A noticeable thing about entries to the 2002 Design Week Awards was the great number of entrants naming individual design team members, not just the consultancy. There was also a concern voiced by some winners that the official programme for last Monday’s awards ceremony allowed only one person to go up to collect the prize in the event of an award being given when the project came about through teamwork. Needless to say, a plucky few broke the ‘rules’, bringing not only the team, but the client on to the stage.
We picked up on that mood in the Book of the Night, published last week, naming, where possible, the people behind the shortlisted work. We hope that consultancies submitting work for publication in Design Week will adopt a similar spirit of generosity.
You can glean two things from this new-found interest in naming individuals. First, there is pride in the team. Where once the only person ‘allowed’ to collect an award would be the consultancy head, invariably a designer whose name was over the door, teamwork is now the accepted norm. Interestingly too, the names proffered weren’t just designers, but included project managers and account handlers, among others.
Second, it indicates a new sophistication and confidence in the business. There’s less fear of good people succumbing to headhunters’ approaches or that the principal’s power is eroded by the admission that work isn’t their own. It’s an acknowledgement that there’s greater strength in putting together a successful team.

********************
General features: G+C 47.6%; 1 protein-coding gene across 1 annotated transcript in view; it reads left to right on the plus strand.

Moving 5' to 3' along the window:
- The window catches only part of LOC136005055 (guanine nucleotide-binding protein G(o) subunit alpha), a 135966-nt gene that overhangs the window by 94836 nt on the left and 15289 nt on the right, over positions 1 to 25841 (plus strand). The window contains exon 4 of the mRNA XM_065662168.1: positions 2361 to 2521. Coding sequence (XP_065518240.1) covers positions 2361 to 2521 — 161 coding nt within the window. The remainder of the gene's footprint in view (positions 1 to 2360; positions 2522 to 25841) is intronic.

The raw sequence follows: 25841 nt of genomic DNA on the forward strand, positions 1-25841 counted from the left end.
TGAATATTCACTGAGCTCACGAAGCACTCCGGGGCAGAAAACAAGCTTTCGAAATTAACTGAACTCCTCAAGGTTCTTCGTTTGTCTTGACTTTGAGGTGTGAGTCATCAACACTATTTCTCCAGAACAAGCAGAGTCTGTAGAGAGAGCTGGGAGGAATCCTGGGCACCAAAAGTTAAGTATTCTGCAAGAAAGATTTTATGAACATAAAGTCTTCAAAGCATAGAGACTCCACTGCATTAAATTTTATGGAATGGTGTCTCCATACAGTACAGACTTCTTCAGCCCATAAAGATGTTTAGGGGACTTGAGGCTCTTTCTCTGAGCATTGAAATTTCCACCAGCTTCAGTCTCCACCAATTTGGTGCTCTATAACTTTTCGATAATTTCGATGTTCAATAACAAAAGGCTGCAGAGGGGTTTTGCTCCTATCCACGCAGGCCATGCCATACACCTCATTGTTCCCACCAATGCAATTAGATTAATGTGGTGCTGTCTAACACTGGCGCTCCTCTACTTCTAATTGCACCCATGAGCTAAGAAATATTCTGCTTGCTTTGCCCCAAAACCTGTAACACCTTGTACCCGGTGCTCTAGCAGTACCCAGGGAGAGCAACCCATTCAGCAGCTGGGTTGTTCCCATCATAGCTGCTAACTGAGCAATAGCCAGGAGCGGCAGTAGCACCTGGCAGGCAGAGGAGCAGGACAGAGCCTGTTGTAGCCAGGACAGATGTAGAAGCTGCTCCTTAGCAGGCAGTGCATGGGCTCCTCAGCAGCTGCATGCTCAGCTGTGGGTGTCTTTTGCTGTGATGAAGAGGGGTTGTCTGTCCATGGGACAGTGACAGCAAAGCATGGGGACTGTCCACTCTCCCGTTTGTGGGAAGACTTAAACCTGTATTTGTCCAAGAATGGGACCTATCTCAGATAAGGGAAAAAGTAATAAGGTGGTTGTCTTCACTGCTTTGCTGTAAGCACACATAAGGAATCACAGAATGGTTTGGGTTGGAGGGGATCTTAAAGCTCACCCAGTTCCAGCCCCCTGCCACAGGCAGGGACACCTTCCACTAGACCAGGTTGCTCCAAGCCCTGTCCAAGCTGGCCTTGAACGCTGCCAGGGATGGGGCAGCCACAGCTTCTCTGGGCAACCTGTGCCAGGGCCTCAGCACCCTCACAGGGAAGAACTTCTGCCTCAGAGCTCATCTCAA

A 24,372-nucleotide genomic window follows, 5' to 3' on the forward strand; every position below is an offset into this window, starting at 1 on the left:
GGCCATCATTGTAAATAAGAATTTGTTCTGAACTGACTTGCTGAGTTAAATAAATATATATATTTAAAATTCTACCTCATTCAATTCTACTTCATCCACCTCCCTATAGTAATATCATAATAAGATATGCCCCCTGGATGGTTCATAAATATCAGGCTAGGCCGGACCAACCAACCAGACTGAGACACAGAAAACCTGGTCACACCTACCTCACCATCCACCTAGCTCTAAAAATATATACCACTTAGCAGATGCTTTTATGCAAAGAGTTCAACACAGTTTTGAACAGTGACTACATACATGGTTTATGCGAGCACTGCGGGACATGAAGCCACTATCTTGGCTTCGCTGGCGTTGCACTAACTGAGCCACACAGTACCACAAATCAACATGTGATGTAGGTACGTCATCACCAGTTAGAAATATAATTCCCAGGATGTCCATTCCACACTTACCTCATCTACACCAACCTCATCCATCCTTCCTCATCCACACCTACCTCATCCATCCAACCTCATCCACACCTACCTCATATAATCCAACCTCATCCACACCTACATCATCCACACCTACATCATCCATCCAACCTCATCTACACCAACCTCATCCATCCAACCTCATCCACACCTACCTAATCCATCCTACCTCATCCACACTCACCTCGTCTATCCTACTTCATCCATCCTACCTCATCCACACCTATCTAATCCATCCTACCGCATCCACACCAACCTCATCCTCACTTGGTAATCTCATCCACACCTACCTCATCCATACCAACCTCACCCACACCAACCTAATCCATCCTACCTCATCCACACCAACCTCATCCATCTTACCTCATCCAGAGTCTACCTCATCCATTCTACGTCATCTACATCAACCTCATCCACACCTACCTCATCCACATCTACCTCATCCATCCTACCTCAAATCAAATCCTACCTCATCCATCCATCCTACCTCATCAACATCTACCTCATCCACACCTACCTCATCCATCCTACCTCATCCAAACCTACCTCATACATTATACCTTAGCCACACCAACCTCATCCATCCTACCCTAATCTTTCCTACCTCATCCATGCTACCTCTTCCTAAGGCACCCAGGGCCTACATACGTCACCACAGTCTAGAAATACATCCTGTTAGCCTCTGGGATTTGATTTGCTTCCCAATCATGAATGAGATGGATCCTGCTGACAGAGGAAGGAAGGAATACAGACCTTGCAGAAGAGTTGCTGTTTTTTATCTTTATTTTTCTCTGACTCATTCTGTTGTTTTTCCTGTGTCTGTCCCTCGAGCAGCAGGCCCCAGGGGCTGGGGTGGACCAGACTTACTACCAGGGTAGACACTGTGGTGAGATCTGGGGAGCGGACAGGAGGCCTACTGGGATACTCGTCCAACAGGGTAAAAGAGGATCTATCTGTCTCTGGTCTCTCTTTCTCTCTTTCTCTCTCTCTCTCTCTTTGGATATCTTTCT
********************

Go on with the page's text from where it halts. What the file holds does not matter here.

Would that this generosity was more universal – and extended more to complementary consultancies whose input is crucial to a project.
Several of our winners, not least Best of Show winner Casson Mann, named not just their own team, but other groups and individuals involved in the project. It all adds to the celebration of the award. But when it comes to day-to-day news, we find consultancies more reticent about sharing the honours.
Recently, we heard from a branding group that conveniently forgot to mention the structural packaging team involved in a high-profile job, causing bad feelings after publication. Then an exhibition design group insisted the rival consultancy that actually designed a show was making false claims because the first group had completed the masterplan in an earlier contract – and lost the pitch for a follow through. I won’t name names this time, but all concerned would have felt more highly of them had they been open from the start.
Collaboration in design is an admirable development in recent years. Let’s not sacrifice it for the sake of a few petty rivalries and be generous with our credits.